If you are driving to Háifoss in your own car (or a friend’s car, or other vehicle not subject to any kind of rental agreement), you may have a bit more freedom. But still, you have been warned.
So why would anyone attempt to visit Háifoss in a small car then? Well, perhaps visiting Háifoss was a last minute decision. Or maybe the Iceland car rental companies were fresh out of 4×4 vehicles and they didn’t have a choice. Or maybe there were some but they can’t drive a stick. There are, in fact, a number of reasons anyone would encounter such an obstacle.
Check out Iceland rental car options here.
When to visit Háifoss waterfall
Before you head out on your Háifoss adventure, there’s something important you should know: Háifoss is a summer destination. The best time to visit Háifoss is between June and September, especially if you’re in a small car.
Because of its location in the Highlands, this area is not maintained in the winter. Given good weather, visiting off-season isn’t totally off limits, but if that’s the case you most definitely need a 4×4 vehicle and some common sense (or know someone with a Super Jeep). Otherwise, don’t even attempt it.
How to visit Háifoss from the Golden Circle
After you’ve visited Þingvellir National Park, Geysir, and Gullfoss, turn back around and head south on Highway 35 until you reach a turnoff for Highway 359 for Flúðir. Turn left on Highway 359 and continue south through Flúðir.
Highway 359 will soon turn into Highway 30, where you’ll stay until you’re roughly seven miles past Flúðir. When you reach the first left turn after clearing civilization, turn onto Highway 32. If you feel lost at this point, don’t worry; there’s a very clearly marked and easy to read sign at this turnoff to help you out.
After turning onto Highway 32, stay the course for 25 miles before turning left onto a gravel road towards the Háifoss waterfall. This will be the road that takes you all the way to the falls. Drive down this road for 4 miles (it will take longer than you think!) and turn left into the Háifoss parking lot.
Driving to the Háifoss waterfall from Reykjavik
The directions for visiting Háifoss from Reykjavik are mostly the same, except you’ll take the Ring Road (Highway 1) south until you reach Highway 30, where you’ll turn left. From there, stay on Highway 30 for eleven miles until turning right onto Highway 32. Continue along the same path explained above.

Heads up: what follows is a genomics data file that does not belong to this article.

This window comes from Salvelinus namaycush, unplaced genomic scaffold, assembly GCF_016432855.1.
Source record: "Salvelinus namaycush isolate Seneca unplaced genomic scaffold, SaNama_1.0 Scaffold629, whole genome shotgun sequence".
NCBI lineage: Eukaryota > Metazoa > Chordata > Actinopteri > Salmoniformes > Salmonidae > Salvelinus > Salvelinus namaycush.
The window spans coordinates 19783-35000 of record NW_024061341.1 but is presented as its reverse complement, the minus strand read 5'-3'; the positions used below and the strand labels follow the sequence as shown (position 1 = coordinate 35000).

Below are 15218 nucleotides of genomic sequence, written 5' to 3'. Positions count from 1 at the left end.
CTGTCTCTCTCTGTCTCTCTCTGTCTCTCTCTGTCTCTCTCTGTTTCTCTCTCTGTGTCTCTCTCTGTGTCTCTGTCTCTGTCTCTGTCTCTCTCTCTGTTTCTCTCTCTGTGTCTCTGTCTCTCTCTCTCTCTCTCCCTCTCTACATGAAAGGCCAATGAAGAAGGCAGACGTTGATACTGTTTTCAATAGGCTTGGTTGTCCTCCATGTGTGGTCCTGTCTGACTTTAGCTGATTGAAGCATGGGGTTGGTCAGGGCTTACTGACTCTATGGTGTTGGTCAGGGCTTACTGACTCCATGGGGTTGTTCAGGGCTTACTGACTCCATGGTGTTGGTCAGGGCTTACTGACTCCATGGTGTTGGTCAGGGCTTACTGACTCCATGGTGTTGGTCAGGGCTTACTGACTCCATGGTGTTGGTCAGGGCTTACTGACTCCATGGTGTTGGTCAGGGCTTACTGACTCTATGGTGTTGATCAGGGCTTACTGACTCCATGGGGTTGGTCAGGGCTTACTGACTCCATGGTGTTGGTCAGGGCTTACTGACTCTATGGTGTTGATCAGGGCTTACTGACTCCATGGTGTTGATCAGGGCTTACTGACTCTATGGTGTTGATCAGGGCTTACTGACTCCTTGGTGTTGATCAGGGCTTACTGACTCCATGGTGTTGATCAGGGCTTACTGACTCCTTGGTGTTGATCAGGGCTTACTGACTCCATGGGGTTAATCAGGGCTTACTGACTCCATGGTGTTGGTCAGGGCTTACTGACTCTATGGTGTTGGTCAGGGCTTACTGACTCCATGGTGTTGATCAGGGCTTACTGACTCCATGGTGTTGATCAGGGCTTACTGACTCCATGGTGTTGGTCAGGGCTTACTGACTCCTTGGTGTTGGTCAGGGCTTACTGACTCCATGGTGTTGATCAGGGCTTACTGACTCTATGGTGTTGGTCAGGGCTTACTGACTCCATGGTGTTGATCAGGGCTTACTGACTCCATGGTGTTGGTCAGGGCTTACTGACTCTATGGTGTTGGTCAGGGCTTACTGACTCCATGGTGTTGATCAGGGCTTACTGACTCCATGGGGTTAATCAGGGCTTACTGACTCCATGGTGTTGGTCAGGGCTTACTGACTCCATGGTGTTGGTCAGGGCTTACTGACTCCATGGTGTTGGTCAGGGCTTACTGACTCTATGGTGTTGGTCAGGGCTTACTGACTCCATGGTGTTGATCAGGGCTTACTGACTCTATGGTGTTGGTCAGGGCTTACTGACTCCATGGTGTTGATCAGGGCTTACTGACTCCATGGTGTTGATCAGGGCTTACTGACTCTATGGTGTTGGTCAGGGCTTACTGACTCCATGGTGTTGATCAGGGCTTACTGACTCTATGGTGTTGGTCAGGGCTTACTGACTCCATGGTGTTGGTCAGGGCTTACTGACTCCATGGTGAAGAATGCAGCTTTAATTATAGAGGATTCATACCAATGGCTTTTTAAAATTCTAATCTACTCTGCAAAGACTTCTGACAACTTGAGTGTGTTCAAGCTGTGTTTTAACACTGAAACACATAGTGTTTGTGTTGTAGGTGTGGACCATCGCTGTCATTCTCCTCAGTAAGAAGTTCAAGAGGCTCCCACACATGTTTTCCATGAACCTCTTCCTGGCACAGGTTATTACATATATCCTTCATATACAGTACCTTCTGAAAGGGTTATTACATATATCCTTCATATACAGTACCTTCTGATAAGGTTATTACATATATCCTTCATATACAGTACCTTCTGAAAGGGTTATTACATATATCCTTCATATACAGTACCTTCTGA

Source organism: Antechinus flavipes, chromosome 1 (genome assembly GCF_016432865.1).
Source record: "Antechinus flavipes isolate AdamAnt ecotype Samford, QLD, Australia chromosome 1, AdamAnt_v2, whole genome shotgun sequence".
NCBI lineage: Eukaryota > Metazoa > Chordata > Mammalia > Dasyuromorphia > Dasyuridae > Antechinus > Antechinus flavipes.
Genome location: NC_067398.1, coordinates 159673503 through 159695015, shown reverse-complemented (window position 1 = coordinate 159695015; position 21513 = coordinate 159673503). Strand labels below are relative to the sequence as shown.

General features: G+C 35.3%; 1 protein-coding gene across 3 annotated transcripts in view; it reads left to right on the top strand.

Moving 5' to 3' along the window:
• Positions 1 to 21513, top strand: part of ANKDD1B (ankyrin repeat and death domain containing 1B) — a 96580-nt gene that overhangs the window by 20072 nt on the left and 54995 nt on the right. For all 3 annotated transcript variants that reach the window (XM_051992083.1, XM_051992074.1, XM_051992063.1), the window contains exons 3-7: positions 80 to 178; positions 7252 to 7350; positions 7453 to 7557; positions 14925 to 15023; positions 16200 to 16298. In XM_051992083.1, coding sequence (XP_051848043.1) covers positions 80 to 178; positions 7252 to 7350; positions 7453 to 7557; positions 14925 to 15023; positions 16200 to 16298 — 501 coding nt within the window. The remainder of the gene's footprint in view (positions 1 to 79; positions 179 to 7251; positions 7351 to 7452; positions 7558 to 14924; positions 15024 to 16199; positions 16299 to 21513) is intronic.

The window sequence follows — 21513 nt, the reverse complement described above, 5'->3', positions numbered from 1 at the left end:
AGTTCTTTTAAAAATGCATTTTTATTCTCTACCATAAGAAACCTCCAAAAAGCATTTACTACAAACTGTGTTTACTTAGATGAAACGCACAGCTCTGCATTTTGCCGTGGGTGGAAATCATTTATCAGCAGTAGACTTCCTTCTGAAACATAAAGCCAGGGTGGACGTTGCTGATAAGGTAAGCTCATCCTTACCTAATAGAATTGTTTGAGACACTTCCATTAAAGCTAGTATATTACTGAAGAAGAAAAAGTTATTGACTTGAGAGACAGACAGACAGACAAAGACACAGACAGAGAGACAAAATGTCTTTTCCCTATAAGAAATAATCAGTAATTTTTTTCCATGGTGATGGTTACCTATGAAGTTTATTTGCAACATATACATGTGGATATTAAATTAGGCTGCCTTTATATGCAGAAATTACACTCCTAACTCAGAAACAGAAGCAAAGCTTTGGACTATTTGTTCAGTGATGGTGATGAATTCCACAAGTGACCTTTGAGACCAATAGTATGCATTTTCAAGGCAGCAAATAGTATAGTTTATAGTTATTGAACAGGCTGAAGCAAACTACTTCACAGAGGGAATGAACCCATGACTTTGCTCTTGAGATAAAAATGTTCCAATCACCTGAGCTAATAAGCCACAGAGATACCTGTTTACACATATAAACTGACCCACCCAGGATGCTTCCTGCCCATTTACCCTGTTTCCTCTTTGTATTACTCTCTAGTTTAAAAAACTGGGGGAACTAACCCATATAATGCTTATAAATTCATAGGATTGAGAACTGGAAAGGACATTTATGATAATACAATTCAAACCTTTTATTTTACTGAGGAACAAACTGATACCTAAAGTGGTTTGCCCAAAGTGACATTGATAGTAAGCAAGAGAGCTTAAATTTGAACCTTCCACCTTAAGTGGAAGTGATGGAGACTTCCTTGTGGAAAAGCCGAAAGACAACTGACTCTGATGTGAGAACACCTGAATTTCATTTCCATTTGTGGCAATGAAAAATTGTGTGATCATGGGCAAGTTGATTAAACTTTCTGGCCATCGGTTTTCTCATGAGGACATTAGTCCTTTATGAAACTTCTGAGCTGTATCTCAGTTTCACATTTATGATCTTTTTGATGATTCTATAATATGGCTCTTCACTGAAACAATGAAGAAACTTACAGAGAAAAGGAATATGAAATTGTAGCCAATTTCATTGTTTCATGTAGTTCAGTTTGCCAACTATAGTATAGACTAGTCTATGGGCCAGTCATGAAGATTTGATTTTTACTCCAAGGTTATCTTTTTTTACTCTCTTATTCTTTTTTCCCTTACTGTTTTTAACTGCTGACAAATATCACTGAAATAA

Preparing for your Iceland vacation? Don’t miss this complete Iceland packing list for summer. (And be sure to grab the free printable checklist as well!)
Driving to Háifoss without 4×4
Ah, yes, the road to Háifoss. I wouldn’t be writing an article about how to visit Háifoss with a small car if it didn’t have its challenges. When first turning onto the gravel road leading to the Háifoss waterfall, the ride is already fairly bumpy. Spoiler alert – it only gets worse from here.
The gravel starts out rough but manageable, nothing that should give anyone any pause no matter what vehicle they were driving. There’s even a small café a short ways down the road as the pitch begins to incline.
The stair steps
Once passed the café, there will be a sharp uphill section that will be the first big test. The rocks here resemble stair steps and, without exercising caution, someone could dent their oil pan or damage their suspension.
The best thing to do here would be to go slowly and focus on reading the road. Keep in mind that this section of the road is a bit rougher than it looks. (Seriously, why would anyone even want to attempt this? Just get a 4×4!)
If the stair steps have been conquered, the rest of the way will be easier. The road will continue to be bumpy and one should:
- continue to drive SLOWLY
- read the road
- regularly pull over to let 4x4s pass
It will be obvious when reaching the left turn for the Háifoss parking lot. The top of the waterfall will be visible from the road, and there will be a sign marking the turnoff. There’s a chance there will only be one car in the parking lot without huge ground clearance, or more likely none at all. (This illustrates an added bonus that the rough roads deter huge crowds from this amazing location.)
Taking in the scenery
Now, enjoy one of my favorite waterfalls in all of Iceland. I was extremely fortunate to have incredible weather when I visited Háifoss. (For reference, I visited in July.)
I ended up spending about an hour there but easily could have spent the entire day hiking around. However, if you’re short on time, you can definitely take in the views in just 15 to 30 minutes.
I thoroughly enjoyed walking along the southern edge of the canyon, taking in the incredible size and scale of these falls. Even though there were other people visiting Háifoss while I was there, the area has so many spectacular viewpoints you won’t have a problem getting many great photos.
If checking out the Háifoss waterfall is just one stop in a busy day on Iceland’s Ring Road, then it’s time to head to your next destination. If you’ve committed a day to Háifoss on its own, I would love to hear about your adventures hiking around this incredible area. Share your experiences in the comments below!